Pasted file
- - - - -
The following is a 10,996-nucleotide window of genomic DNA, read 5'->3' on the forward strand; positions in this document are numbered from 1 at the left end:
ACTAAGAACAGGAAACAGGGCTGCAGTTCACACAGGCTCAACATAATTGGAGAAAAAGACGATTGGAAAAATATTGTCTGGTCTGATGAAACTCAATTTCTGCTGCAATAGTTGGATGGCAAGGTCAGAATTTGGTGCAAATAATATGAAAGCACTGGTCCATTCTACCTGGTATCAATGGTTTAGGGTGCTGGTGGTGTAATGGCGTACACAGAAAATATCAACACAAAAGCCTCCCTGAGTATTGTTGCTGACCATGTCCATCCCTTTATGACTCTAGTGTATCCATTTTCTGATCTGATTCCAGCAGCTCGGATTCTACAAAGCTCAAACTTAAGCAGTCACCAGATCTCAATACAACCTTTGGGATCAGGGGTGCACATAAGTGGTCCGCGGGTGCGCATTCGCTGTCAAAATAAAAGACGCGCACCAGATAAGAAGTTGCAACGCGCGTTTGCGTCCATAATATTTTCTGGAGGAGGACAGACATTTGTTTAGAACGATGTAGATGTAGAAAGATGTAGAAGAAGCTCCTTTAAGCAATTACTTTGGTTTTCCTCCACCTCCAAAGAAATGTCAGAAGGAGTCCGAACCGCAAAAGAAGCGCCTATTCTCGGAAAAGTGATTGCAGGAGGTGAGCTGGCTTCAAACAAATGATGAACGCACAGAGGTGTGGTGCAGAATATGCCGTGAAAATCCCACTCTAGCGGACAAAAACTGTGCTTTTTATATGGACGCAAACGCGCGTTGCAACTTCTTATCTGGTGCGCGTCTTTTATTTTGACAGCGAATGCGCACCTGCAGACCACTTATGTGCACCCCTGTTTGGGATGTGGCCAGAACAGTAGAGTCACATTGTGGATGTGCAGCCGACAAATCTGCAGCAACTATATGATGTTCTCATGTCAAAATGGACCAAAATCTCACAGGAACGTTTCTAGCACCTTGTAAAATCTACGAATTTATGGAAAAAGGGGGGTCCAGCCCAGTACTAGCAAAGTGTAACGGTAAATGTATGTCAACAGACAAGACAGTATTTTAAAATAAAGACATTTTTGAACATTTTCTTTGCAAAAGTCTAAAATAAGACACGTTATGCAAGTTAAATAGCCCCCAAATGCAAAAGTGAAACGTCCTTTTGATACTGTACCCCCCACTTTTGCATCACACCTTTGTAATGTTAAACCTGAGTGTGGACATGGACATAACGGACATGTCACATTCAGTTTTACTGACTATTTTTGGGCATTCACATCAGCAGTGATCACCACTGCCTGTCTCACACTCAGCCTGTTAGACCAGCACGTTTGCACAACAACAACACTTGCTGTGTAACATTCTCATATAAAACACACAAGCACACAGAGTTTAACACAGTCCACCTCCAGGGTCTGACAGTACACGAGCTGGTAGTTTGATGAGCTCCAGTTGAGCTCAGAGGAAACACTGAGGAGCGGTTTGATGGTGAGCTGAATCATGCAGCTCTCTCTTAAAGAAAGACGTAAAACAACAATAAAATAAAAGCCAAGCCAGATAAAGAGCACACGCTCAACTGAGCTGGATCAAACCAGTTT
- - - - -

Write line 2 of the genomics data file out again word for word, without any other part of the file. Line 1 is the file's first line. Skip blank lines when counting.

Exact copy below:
ACTAAGAACAGGAAACAGGGCTGCAGTTCACACAGGCTCAACATAATTGGAGAAAAAGACGATTGGAAAAATATTGTCTGGTCTGATGAAACTCAATTTCTGCTGCAATAGTTGGATGGCAAGGTCAGAATTTGGTGCAAATAATATGAAAGCACTGGTCCATTCTACCTGGTATCAATGGTTTAGGGTGCTGGTGGTGTAATGGCGTACACAGAAAATATCAACACAAAAGCCTCCCTGAGTATTGTTGCTGACCATGTCCATCCCTTTATGACTCTAGTGTATCCATTTTCTGATCTGATTCCAGCAGCTCGGATTCTACAAAGCTCAAACTTAAGCAGTCACCAGATCTCAATACAACCTTTGGGATCAGGGGTGCACATAAGTGGTCCGCGGGTGCGCATTCGCTGTCAAAATAAAAGACGCGCACCAGATAAGAAGTTGCAACGCGCGTTTGCGTCCATAATATTTTCTGGAGGAGGACAGACATTTGTTTAGAACGATGTAGATGTAGAAAGATGTAGAAGAAGCTCCTTTAAGCAATTACTTTGGTTTTCCTCCACCTCCAAAGAAATGTCAGAAGGAGTCCGAACCGCAAAAGAAGCGCCTATTCTCGGAAAAGTGATTGCAGGAGGTGAGCTGGCTTCAAACAAATGATGAACGCACAGAGGTGTGGTGCAGAATATGCCGTGAAAATCCCACTCTAGCGGACAAAAACTGTGCTTTTTATATGGACGCAAACGCGCGTTGCAACTTCTTATCTGGTGCGCGTCTTTTATTTTGACAGCGAATGCGCACCTGCAGACCACTTATGTGCACCCCTGTTTGGGATGTGGCCAGAACAGTAGAGTCACATTGTGGATGTGCAGCCGACAAATCTGCAGCAACTATATGATGTTCTCATGTCAAAATGGACCAAAATCTCACAGGAACGTTTCTAGCACCTTGTAAAATCTACGAATTTATGGAAAAAGGGGGGTCCAGCCCAGTACTAGCAAAGTGTAACGGTAAATGTATGTCAACAGACAAGACAGTATTTTAAAATAAAGACATTTTTGAACATTTTCTTTGCAAAAGTCTAAAATAAGACACGTTATGCAAGTTAAATAGCCCCCAAATGCAAAAGTGAAACGTCCTTTTGATACTGTACCCCCCACTTTTGCATCACACCTTTGTAATGTTAAACCTGAGTGTGGACATGGACATAACGGACATGTCACATTCAGTTTTACTGACTATTTTTGGGCATTCACATCAGCAGTGATCACCACTGCCTGTCTCACACTCAGCCTGTTAGACCAGCACGTTTGCACAACAACAACACTTGCTGTGTAACATTCTCATATAAAACACACAAGCACACAGAGTTTAACACAGTCCACCTCCAGGGTCTGACAGTACACGAGCTGGTAGTTTGATGAGCTCCAGTTGAGCTCAGAGGAAACACTGAGGAGCGGTTTGATGGTGAGCTGAATCATGCAGCTCTCTCTTAAAGAAAGACGTAAAACAACAATAAAATAAAAGCCAAGCCAGATAAAGAGCACACGCTCAACTGAGCTGGATCAAACCAGTTT